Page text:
BikeExif cafe racer Custom Motorcycles Diamond Atelier Ducati Ducati cafe racer Ducati Monster Other Motorcycle Blogs

Gold standard: A Monster 1200 R with 24K Gold Accents

A Ducati Monster 1200 R with 24K gold accents, by Diamond Atelier
The Ducati Monster 1200 R is a brutal machine—and I mean that in the best way possible. With 152 hp and 125 Nm at the ready, backed up by Öhlins suspension and Brembo brakes, it’s a damn near perfect hooligan machine.

Visually, it’s also surprisingly true to Miguel Galluzzi‘s original M900, even though the line is 25 years old this year. And just like the original Monster, it responds well to mild tweaking. A little Rizoma here, a little Termignoni there, and hey presto, you’ve got a really special machine on your hands.

A Ducati Monster 1200 R with 24K gold accents, by Diamond Atelier
But what happens when you leave it in the hands of a young, motivated and innovative crew of custom builders? If the crew in question is Munich’s Diamond Atelier, good things happen.

They’ve thrown a tasteful selection of trick bits at this 2017-model Monster, mixed in a few one-off touches that push it over the edge, and wrapped the frame in gold. A brave move.

A Ducati Monster 1200 R with 24K gold accents, by Diamond Atelier
The commission came from an existing Diamond Atelier customer in Frankfurt. He’d given the guys free rein on a previous build, and was so chuffed that he was willing to do it again.

“There was basically no brief,” Diamond’s Tom Konecny tells us. “Only a wish to make a great bike even better. That’s what we tried to achieve.”

A Ducati Monster 1200 R with 24K gold accents, by Diamond Atelier
There’s a lot on the 1200 R that looks exceptionally good out the box. So Diamond kept the iconic Monster tank, and parts like the front fender and headlight. But the entire tail section went in the bin, pronto.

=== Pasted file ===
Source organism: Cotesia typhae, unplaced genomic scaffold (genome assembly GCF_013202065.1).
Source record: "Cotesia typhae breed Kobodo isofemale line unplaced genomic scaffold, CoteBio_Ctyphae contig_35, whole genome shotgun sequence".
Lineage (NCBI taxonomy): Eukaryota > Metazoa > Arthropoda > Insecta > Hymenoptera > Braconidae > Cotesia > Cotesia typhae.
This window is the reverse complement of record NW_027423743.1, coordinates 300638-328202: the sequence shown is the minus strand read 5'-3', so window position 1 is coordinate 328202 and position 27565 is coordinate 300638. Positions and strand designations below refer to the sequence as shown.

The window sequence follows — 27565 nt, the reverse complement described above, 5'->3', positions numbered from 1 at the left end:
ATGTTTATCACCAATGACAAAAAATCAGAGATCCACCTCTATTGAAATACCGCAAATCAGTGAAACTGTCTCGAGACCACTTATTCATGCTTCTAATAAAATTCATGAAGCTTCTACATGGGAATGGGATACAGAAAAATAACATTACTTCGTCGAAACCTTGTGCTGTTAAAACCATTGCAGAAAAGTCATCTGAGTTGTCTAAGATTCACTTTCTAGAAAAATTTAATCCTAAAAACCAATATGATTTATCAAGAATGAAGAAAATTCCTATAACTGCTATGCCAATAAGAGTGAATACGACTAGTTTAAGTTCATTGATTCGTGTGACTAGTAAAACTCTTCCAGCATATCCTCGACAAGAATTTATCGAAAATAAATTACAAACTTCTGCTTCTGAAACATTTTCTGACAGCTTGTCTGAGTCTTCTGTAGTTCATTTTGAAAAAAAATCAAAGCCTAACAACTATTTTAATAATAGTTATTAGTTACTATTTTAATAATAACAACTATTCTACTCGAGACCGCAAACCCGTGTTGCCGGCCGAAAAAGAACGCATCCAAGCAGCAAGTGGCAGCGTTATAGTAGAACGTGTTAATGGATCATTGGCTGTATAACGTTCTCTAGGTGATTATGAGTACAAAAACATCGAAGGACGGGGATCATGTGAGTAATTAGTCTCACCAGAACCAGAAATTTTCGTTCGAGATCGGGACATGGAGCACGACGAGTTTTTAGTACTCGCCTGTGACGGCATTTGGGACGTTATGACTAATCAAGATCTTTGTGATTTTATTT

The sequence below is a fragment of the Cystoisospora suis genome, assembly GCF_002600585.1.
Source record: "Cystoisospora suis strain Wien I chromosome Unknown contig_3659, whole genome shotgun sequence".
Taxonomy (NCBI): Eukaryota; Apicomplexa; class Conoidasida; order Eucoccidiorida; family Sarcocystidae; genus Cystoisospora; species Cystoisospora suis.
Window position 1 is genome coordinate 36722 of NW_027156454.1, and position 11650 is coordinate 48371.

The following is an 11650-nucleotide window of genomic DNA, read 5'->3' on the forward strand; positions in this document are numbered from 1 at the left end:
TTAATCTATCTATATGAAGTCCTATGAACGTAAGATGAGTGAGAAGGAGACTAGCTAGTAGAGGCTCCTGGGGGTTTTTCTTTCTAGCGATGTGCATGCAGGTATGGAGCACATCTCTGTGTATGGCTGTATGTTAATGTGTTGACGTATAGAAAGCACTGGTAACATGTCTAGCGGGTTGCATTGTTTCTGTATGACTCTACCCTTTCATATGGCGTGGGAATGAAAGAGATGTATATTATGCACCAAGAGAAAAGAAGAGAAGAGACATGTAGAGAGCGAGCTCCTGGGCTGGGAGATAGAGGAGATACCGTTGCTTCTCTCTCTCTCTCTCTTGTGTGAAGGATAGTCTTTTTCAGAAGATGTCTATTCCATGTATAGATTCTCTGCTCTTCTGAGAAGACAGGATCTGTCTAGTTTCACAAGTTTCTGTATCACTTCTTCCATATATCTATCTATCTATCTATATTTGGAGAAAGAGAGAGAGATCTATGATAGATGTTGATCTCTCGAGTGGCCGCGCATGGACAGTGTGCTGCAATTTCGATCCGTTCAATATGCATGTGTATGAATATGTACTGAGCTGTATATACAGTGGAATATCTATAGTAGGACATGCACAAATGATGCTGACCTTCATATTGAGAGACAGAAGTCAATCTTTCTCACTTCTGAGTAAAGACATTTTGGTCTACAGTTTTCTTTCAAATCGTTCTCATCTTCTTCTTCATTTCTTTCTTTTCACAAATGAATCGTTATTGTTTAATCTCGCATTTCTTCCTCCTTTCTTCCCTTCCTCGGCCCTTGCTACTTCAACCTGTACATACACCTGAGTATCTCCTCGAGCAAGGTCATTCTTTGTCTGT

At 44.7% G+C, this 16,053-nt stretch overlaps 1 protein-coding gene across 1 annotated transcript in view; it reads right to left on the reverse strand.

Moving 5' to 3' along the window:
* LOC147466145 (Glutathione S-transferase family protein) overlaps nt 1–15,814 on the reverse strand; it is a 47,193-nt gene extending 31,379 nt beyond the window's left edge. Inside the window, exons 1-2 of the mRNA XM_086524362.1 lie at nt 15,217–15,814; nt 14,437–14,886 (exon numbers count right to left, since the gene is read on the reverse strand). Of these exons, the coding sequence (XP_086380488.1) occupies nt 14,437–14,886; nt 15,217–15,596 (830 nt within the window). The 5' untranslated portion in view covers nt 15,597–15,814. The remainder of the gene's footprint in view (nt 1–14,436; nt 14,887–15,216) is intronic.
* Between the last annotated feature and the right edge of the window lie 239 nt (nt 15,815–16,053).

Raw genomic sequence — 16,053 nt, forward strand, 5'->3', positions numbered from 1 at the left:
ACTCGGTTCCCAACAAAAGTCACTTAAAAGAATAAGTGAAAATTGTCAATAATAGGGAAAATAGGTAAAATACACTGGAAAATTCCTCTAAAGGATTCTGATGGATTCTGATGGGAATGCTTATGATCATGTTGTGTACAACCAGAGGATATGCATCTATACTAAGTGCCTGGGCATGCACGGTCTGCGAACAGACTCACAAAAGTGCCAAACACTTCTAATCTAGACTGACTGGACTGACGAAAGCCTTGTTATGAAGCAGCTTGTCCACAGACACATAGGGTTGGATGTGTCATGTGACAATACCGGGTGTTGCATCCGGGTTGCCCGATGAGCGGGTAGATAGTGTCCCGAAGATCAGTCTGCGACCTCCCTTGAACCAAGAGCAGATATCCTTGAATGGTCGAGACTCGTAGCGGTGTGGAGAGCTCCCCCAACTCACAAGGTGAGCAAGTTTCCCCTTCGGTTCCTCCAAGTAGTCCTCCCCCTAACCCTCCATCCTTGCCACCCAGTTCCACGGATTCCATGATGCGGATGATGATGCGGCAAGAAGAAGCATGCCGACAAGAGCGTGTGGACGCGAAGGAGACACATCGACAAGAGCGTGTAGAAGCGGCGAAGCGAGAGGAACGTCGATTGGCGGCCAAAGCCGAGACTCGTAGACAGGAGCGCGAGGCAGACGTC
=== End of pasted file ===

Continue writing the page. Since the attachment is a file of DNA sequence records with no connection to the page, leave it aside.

In its place is a custom-made tailpiece, designed using CAD software before being 3D printed. A hand-stitched cowhide leather seat sits on top of it, and the whole arrangement is perched on a custom-built subframe.

A Ducati Monster 1200 R with 24K gold accents, by Diamond Atelier
Of course, reworking the rear end meant a whole lot of wiring components suddenly had nowhere to go, so Diamond had to relocate them. “But that was actually quite easy, compared to other bikes we’ve dealt with,” says Tom.

At the pointy end of the Ducati, Diamond have fitted a custom top triple clamp, along with a set of CNC’d clip-ons from Gilles Tooling. They’ve trimmed the headlight cover to accommodate them, and sunk in a set of Motogadget turn signals.

A Ducati Monster 1200 R with 24K gold accents, by Diamond Atelier
Out back, a set of discreet LEDs doubles up as turn signals and taillights. They’re supplemented by Rizoma goodies, namely the CNC-machined clutch and brake reservoirs, rear license plate holder and engine covers.

The rearsets are from Ducabike, the levers are Ducati Performance parts, and the exhaust can is a Remus slip-on.

A Ducati Monster 1200 R with 24K gold accents, by Diamond Atelier
The rework has given the Monster an even more aggressive and compact stance than before. But it’s the paint scheme that really sets it off. Diamond have cleverly redone select bits in olive green, then added not only gold leaf striping—but also a layer of 24K gold to the frame.

“One of our employees—Korbinian—is a trainee gilder who was practicing his art before joining the Diamond team,” Tom tells us. “And since a little bling-bling never hurt anyone, we were happy to test his skills on the Monster frame.”

A Ducati Monster 1200 R with 24K gold accents, by Diamond Atelier
Tom mentions that the Monster 1200 R is pretty rare in Germany, which should make this gem even more rare. And the Diamond boys plan to keep it that way. When we heard the tailpiece was 3D printed, we automatically assumed they were planning a limited production run of Monsters (like they’ve done with their Mark 2 series).

“No, this is a classic ‘DA#’ build,” Tom replies, “so it’ll stay absolutely unique, with no similar bikes planned. We are happy to take commissions on similar Ducatis though, as we have a ton of ideas which popped into our heads while we were building this.”

If we had a 1200 R in the Bike EXIF garage right now, it would already be in a crate and en route to Germany.